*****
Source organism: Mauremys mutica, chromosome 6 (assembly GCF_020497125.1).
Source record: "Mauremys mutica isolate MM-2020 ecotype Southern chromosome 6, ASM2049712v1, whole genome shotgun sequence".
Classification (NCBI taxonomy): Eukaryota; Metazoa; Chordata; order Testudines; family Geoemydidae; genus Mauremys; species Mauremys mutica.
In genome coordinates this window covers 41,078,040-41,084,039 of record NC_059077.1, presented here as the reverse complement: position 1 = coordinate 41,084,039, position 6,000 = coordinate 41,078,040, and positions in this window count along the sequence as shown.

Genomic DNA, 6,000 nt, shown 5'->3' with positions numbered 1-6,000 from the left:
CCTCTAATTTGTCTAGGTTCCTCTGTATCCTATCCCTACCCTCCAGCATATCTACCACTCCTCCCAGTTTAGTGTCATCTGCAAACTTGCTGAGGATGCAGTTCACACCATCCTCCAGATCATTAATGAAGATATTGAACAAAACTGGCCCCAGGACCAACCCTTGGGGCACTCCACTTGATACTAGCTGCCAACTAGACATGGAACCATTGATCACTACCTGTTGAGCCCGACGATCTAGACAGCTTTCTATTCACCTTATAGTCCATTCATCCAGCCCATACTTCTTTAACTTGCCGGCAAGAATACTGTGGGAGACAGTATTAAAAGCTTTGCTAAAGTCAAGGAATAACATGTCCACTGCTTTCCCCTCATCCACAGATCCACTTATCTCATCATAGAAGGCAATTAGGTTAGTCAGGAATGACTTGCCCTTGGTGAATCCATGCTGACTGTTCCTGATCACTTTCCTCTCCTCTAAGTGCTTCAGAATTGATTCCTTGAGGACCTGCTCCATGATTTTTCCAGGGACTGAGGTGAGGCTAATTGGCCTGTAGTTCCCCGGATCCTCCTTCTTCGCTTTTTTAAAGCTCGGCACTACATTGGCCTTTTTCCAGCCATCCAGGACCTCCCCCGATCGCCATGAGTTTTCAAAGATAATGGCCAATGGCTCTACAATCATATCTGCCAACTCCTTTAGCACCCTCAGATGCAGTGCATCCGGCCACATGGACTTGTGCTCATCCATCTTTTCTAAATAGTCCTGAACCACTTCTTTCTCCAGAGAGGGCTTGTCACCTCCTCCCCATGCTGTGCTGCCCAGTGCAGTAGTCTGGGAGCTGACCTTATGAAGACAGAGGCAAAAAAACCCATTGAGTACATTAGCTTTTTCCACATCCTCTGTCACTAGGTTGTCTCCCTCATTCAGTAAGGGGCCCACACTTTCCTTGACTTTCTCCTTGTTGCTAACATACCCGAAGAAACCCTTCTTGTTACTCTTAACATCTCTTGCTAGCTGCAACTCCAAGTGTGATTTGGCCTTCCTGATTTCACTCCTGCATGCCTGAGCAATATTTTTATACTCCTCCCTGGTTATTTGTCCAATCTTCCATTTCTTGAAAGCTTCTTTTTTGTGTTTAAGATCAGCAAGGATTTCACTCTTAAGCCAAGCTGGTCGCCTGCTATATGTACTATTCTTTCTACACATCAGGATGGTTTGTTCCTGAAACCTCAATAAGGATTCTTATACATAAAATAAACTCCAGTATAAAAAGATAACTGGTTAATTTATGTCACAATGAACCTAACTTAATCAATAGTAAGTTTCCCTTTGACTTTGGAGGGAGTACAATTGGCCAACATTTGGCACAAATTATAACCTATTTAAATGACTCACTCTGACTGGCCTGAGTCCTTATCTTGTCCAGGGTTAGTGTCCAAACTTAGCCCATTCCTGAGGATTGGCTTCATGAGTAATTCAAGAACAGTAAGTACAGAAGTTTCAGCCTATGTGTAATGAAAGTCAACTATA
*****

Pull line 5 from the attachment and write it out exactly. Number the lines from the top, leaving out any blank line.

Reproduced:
Genomic DNA, 6,000 nt, shown 5'->3' with positions numbered 1-6,000 from the left: